The Port of Long Beach, Long Beach, Calif.; Southern California Edison (SCE), a Rosemead, Calif.-based subsidiary of Edison International; and the California Energy Commission, Sacramento, Calif.; launched what is said to be the nation’s largest pilot project for zero-emissions cranes and other cargo handling equipment for seaports.

Funded mostly by a $9.7 million grant from the California Energy Commission, the project will bring 25 vehicles that are zero- or near zero-emissions to Port of Long Beach marine terminals for one year to test their performance in a real-world setting.

The ports of Long Beach and Los Angeles approved an update to their Clean Air Action Plan, setting a goal of transitioning all terminal equipment to zero emissions by 2030.

“The Zero-Emissions Terminal Transition Project kicks off a new era in transportation electrification and the port’s own transformation to zero-emissions,” says Lou Anne Bynum, president of Long Beach Harbor Commission, Long Beach, Calif. “We are grateful for the partnerships with the Energy Commission and Southern California Edison that are making this a reality.”

“This project is another example of the goods movement industry, equipment builders, utilities and public agencies stepping up to reach for the goal of zero emissions,” says Mario Cordero, Port of Long Beach executive director. “Today, you can see how everyone is coming together to meet that challenge.”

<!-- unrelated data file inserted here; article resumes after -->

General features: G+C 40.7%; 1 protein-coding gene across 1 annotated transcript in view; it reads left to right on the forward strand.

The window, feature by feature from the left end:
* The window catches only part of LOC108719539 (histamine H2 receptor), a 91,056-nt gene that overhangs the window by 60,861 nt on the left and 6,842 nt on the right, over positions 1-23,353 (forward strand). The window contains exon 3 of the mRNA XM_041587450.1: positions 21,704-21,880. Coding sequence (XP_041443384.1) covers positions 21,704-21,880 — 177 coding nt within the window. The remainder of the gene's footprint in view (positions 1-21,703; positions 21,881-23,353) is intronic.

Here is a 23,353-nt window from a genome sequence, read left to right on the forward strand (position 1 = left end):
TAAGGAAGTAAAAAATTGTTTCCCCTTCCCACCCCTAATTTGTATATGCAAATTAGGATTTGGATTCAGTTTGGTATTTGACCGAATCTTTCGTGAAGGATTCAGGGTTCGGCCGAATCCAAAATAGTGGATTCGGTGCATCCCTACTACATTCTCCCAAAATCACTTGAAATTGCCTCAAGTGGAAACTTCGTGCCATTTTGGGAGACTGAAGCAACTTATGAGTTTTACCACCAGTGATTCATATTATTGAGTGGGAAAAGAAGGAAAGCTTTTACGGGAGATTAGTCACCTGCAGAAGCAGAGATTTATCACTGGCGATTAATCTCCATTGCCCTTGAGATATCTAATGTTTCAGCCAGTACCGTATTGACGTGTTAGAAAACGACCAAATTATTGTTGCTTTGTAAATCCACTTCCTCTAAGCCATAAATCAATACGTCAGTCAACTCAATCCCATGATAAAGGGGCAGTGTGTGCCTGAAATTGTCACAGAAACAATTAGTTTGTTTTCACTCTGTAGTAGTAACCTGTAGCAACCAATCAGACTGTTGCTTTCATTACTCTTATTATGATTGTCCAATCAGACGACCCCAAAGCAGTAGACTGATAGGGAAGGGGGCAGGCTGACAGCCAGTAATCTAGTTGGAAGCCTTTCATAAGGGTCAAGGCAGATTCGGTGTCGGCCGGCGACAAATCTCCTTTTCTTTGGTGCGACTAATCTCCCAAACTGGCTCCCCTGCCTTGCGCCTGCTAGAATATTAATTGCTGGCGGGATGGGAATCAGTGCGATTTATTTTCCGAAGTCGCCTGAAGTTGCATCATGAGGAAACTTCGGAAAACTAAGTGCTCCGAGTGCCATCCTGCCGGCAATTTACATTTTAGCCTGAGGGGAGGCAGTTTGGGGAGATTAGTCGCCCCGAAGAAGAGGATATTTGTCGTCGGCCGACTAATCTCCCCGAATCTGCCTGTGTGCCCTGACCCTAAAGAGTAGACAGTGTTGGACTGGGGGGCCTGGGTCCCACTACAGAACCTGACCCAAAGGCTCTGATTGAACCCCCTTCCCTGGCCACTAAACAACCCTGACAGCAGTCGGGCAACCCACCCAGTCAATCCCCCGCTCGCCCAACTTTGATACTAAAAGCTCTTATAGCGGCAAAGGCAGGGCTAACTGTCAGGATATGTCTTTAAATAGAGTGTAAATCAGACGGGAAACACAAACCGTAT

“The projects we are kicking off today will help to address some of Southern California’s biggest challenges — cleaning up the air and reducing harmful greenhouse gases that cause climate change,” says Ron Nichols, president of SCE. “SCE’s vision for a clean energy future means partnering with the port and other SCE customers to electrify transportation, as well as working hard to make sure the electricity that we provide to power those vehicles is produced with clean, renewable resources.” 

The project is anticipated to reduce greenhouse gases by more than 1,323 tons and smog-causing nitrogen oxides by 27 tons each year. Also, the switch to zero-emissions equipment is expected to save more than 270,000 gallons of diesel fuel.
The project will include the conversion of nine diesel-electric, rubber-tire gantry cranes into fully electric equipment at one terminal, the purchase of 12 battery-electric yard tractors for two more terminals and the conversion of four LNG trucks into plug-in, hybrid-electric trucks for a drayage trucking firm.